Monday, November 4, 2013

Blue Velvet on a Stick

Terana caerulea- Mark Bower
If you are a mycologist or a fungus photographer (say that quickly five times, I dare you), hiking in the rain can pay off.  Mark Bower sent me this picture of a fungus he found at Bull Creek known as "blue velvet on a stick".   As you may already know, it was named fungus of the year for 2009 by the German Mycological Society.  If you missed this news, see below.

This is Terana caerulea, a cobalt crust fungus which is found world wide.  It is usually found under fallen logs and branches in damp hardwood forests, especially ash trees.  Crust fungi tend to cling to the surface of their substrate, their fruiting body is against the surface of the substrate rather than on a stalk.

I can't find the criteria used to determine the "Fungus of the Year", but can think of several good reasons for it honor.  For one,  treating T. caerulea with heat or certain chemicals, produces an antibiotic named cortalcerone  that inhibits the growth of Streptococcus pyogenes.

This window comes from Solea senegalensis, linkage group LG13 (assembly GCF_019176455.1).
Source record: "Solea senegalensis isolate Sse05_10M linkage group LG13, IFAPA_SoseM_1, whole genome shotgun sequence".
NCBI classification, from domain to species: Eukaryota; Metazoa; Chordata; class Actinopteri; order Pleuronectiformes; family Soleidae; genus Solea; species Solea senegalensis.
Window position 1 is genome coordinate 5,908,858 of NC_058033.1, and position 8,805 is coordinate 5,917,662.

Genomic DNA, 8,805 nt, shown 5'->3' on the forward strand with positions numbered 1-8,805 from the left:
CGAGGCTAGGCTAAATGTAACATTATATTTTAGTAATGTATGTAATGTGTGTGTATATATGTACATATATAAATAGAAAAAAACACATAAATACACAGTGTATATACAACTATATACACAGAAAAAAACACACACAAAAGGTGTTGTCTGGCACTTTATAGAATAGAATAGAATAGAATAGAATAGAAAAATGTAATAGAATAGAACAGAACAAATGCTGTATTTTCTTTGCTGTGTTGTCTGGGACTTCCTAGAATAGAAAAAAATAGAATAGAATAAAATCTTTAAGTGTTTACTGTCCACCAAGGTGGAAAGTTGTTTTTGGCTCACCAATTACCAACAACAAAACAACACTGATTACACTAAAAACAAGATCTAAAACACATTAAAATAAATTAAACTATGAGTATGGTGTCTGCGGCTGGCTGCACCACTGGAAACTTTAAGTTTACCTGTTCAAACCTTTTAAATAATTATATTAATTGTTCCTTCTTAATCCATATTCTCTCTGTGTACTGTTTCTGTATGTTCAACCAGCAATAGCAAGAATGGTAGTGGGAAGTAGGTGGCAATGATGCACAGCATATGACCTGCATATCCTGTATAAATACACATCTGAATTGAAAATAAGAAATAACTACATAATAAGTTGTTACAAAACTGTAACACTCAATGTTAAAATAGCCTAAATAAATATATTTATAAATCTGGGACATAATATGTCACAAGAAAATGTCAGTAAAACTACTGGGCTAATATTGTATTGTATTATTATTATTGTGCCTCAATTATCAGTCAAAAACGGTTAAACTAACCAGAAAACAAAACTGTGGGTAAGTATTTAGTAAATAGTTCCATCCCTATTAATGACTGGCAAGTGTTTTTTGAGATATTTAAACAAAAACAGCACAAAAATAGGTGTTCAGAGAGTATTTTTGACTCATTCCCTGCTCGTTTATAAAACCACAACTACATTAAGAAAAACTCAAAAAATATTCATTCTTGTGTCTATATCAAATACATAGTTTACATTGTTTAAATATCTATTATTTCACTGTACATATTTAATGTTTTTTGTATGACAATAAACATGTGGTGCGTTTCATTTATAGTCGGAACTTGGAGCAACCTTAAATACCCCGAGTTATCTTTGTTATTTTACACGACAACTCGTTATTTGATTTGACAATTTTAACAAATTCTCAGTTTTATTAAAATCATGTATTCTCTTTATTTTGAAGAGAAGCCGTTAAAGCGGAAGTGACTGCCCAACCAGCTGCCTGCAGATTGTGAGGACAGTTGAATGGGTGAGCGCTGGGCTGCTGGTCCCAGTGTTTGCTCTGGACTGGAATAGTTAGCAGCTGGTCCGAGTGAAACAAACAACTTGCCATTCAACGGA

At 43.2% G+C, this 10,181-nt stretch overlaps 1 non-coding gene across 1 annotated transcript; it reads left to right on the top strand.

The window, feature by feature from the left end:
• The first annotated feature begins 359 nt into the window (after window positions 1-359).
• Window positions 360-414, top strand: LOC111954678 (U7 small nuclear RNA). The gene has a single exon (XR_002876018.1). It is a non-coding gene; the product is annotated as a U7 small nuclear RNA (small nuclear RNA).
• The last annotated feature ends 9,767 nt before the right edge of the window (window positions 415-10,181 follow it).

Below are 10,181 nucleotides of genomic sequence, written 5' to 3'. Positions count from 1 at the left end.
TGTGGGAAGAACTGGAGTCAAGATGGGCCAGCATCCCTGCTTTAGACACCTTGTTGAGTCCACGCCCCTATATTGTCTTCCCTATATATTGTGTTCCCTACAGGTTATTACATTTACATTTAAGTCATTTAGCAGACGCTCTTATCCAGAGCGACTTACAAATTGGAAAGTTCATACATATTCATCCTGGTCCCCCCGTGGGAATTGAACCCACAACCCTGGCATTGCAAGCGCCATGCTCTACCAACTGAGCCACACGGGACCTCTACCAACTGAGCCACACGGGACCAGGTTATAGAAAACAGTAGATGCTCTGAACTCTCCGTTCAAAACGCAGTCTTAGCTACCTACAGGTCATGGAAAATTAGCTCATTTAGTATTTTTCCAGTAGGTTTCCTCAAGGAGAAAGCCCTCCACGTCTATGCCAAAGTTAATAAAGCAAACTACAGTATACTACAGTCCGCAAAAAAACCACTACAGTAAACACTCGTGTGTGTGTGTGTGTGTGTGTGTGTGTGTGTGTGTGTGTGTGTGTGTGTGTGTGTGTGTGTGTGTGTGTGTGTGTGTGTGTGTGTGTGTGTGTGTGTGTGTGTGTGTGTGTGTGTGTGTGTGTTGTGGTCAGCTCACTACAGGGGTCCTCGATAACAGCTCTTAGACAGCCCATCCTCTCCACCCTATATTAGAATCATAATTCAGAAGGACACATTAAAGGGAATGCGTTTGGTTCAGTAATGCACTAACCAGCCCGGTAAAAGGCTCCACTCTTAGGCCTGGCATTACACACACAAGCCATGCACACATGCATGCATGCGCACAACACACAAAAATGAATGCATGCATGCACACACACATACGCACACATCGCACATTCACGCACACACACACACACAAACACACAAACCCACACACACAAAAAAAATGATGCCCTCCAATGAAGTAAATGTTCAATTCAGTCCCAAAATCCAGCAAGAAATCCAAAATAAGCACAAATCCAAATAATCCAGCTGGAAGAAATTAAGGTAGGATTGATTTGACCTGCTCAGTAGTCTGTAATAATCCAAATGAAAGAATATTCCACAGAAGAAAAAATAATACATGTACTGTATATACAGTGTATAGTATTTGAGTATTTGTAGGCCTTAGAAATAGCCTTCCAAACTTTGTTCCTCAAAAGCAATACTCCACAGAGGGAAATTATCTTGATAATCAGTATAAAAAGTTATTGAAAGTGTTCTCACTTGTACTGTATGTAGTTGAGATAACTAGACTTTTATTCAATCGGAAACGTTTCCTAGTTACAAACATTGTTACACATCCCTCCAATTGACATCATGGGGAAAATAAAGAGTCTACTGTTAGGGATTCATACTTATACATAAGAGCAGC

Of more common importance, crust fungi are "white rot fungi", breaking down the dead tree's cell walls.  It reduces the starches to simple sugars, proteins to amino acids, and lipids to fatty acids and glycerol.  Without these saprophytic servants, you can imagine a world without replenished soil where thick layers of dead logs smothered plant growth.  This provides sustenance for worms, beetles millipedes and all the denizens living under dead logs which then feed the next level of predator.
T. caerulea on a 4" log- Mark Bower
This is just one more reason for pausing to look under dead logs in the forest.  There is a whole world of activity going on there including a variety of fungi.  The metabolic activity serves to prevent freezing and on a cold winter day, it may be the only place you can find insect life.  Be sure to put the log back like you find it.  The whole microcosm living there will thank you.

Congratulations T. caerulea, an honor well deserved.

More discussion is at this Loyola site.

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